The team at Oxford at Santa Clara Apartments in Pflugerville, Texas finds it important that our residents lead healthy, well-informed lives. By presenting new ideas in our resident blog, we make it easy to stay up-to-date with the latest information on health, wellness, finances, and more.
Speaking of health, did you know that stress is an inescapable fact of daily life? Even though many of us seek ways to calm ourselves down after a particularly challenging day, week, or even month, we must stop to consider whether our go-to stress relievers are actually calming us down. Though everyone is different, some popular coping strategies for anxiety may do more harm than good. Here are three stress relievers that science says may be making matters worse.
Watching TV or Movies
Many of us resort to a long night in front of the television when things get rough. Yet, screen time can make existing stress worse. A 2019 study found that high TV viewing levels may be linked with ineffective coping strategies or social isolation, both of which increase stress levels and even the risk of developing stress-related disorders. Instead of sitting in front of the TV for hours at a time, try light exercise, meditation, or deep breathing techniques.
“Thinking it over” seems like an innocent way to handle stress, right? Well, maybe not. If you find yourself spending a lot of time thinking about your stressors, you run the risk of ruminating, or compulsively thinking about something. Though not always bad, intense thoughts can lead to over-analysis or even obsession, which increases levels of psychological stress. Stop these harmful, invasive thoughts from taking over by listening to music or engaging in physical activity – both of which can distract your mind when it needs it most.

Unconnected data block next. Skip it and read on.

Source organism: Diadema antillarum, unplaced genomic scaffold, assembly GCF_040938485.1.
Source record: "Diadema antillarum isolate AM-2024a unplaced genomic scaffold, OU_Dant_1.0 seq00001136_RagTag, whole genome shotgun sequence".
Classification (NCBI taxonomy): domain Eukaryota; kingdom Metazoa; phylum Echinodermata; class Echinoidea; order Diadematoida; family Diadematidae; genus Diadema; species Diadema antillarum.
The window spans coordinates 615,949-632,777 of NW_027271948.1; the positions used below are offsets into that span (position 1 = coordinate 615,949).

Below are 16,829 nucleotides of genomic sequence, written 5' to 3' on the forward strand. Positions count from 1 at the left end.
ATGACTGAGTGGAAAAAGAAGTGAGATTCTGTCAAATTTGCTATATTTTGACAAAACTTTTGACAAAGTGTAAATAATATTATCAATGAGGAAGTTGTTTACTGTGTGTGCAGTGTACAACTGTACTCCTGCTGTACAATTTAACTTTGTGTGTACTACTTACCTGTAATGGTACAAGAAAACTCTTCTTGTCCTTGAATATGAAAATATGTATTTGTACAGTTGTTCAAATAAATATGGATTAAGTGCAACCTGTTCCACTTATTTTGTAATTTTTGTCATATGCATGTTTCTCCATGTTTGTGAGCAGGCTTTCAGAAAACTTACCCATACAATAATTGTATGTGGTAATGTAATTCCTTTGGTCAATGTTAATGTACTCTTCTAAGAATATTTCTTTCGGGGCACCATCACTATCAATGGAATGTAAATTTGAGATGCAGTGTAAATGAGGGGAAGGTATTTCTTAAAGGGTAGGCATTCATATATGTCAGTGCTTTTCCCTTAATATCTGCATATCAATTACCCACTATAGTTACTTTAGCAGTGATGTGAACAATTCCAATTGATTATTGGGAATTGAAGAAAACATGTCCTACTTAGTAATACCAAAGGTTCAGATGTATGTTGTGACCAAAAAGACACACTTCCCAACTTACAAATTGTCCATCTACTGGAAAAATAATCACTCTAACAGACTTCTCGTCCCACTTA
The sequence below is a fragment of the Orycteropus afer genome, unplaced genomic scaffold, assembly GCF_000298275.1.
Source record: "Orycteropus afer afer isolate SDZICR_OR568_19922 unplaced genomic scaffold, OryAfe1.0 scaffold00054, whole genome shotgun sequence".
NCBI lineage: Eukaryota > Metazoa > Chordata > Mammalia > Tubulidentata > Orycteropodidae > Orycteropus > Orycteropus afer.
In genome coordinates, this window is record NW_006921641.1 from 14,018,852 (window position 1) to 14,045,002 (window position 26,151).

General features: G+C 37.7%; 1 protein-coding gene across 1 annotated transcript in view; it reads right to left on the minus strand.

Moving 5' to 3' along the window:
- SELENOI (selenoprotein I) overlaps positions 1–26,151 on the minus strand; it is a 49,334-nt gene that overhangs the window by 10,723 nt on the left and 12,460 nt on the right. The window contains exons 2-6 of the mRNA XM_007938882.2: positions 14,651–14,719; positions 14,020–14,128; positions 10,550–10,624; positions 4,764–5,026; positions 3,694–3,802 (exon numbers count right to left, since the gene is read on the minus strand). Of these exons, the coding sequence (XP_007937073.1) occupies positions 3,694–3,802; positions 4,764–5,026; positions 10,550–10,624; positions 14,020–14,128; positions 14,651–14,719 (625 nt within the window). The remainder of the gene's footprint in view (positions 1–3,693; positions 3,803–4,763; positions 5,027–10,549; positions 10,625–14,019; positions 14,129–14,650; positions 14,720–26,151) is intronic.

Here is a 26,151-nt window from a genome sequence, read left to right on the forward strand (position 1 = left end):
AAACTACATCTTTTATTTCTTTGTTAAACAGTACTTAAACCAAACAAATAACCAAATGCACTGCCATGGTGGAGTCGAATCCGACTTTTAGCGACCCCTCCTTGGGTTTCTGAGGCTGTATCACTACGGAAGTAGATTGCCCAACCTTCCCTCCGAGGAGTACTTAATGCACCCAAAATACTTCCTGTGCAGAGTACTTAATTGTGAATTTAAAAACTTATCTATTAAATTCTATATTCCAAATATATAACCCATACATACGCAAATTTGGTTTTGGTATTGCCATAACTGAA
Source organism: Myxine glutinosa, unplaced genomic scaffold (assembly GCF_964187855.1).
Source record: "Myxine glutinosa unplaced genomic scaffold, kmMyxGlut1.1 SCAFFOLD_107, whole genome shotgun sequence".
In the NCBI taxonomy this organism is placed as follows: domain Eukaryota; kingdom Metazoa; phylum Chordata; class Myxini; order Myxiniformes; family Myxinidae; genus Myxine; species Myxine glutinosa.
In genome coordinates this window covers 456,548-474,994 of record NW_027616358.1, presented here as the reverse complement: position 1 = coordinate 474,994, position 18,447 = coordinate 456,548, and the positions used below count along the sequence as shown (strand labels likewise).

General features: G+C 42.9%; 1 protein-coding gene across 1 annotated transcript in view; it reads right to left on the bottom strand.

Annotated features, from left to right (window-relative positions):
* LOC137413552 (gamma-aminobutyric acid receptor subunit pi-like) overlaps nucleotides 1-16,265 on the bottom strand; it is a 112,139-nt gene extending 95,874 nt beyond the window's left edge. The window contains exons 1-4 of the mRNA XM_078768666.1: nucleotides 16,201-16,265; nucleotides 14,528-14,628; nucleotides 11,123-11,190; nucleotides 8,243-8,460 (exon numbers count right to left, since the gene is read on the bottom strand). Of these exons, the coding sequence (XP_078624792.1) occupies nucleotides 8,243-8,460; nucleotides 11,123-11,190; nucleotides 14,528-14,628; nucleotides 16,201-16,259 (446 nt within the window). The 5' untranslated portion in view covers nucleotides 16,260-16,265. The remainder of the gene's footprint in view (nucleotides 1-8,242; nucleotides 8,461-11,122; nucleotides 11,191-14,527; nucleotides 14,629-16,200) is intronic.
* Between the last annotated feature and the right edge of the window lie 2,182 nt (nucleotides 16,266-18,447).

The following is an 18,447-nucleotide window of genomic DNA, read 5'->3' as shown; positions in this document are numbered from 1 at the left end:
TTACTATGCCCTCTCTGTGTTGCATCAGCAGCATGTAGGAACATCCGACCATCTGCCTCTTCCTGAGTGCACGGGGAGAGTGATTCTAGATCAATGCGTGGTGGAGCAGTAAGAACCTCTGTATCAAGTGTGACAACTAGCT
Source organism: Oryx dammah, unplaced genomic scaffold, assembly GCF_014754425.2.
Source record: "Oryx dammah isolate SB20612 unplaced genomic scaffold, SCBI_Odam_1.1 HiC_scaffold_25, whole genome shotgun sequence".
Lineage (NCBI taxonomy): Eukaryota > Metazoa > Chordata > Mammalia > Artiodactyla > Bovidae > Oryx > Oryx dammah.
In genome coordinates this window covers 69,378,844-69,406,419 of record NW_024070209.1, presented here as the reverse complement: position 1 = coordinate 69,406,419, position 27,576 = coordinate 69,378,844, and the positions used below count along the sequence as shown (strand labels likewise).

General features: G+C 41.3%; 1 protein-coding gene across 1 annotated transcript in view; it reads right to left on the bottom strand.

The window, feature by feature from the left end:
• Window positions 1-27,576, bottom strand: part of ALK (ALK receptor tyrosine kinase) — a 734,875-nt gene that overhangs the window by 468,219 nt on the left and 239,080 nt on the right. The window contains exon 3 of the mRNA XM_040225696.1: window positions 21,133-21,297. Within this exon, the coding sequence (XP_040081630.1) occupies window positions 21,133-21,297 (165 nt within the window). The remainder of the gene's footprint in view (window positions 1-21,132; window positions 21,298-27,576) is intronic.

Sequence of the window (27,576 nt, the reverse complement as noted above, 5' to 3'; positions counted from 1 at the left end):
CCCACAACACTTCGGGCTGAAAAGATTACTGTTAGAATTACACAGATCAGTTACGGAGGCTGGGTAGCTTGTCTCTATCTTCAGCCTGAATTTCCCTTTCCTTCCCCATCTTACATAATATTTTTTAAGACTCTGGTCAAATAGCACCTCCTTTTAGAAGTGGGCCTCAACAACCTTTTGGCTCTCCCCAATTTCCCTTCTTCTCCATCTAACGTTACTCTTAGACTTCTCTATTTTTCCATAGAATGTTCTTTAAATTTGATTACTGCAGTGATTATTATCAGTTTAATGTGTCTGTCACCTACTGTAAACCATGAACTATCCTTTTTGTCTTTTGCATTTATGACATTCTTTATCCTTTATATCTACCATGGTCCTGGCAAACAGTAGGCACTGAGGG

Venting to Others
Talking to others about your problems is a common way to cope. However, it’s important that you watch how the conversation unfolds when discussing your stressors with pals and loved ones. Often, divulging your problems can lead to one-sided conversations that turn gossipy, lead to competition, or involve third parties - like spouses and friends-of-friends who have opinions to share. Instead of falling into this trap, experts recommend talking about a problem once, then shifting your focus to possible solutions.